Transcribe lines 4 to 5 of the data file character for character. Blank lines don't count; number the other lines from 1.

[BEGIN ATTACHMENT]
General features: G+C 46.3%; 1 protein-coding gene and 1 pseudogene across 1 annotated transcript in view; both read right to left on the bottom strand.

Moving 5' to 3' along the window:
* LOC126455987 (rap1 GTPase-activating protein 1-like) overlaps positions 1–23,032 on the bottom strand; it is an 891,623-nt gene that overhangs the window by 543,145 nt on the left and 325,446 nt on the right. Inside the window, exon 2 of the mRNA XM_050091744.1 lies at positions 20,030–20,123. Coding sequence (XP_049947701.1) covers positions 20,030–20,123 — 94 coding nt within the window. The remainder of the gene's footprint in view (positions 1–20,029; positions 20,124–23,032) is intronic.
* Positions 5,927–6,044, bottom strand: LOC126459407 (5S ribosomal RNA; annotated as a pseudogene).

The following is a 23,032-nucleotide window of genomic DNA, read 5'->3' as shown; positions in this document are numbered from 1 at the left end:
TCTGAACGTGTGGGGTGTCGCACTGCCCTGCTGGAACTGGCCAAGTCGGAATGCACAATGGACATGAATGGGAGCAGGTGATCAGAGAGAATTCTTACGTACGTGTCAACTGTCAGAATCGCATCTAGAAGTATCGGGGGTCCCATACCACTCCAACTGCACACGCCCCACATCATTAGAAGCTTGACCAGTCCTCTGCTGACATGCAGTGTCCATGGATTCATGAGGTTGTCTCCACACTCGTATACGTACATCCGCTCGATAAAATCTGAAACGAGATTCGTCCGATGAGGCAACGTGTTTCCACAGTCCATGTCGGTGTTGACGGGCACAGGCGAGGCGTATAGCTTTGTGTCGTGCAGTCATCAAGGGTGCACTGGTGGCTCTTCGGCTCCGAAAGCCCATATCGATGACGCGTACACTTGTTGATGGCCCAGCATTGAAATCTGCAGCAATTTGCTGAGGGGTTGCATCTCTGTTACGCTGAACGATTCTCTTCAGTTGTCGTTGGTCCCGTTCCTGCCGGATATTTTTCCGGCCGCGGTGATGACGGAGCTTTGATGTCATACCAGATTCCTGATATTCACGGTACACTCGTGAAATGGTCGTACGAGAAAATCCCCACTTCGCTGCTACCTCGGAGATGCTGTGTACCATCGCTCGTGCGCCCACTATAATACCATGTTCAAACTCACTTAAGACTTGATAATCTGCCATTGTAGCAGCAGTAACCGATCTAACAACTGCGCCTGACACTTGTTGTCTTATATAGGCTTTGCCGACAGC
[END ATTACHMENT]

* Positions 5,927–6,044, bottom strand: LOC126459407 (5S ribosomal RNA; annotated as a pseudogene).

The following is a 23,032-nucleotide window of genomic DNA, read 5'->3' as shown; positions in this document are numbered from 1 at the left end: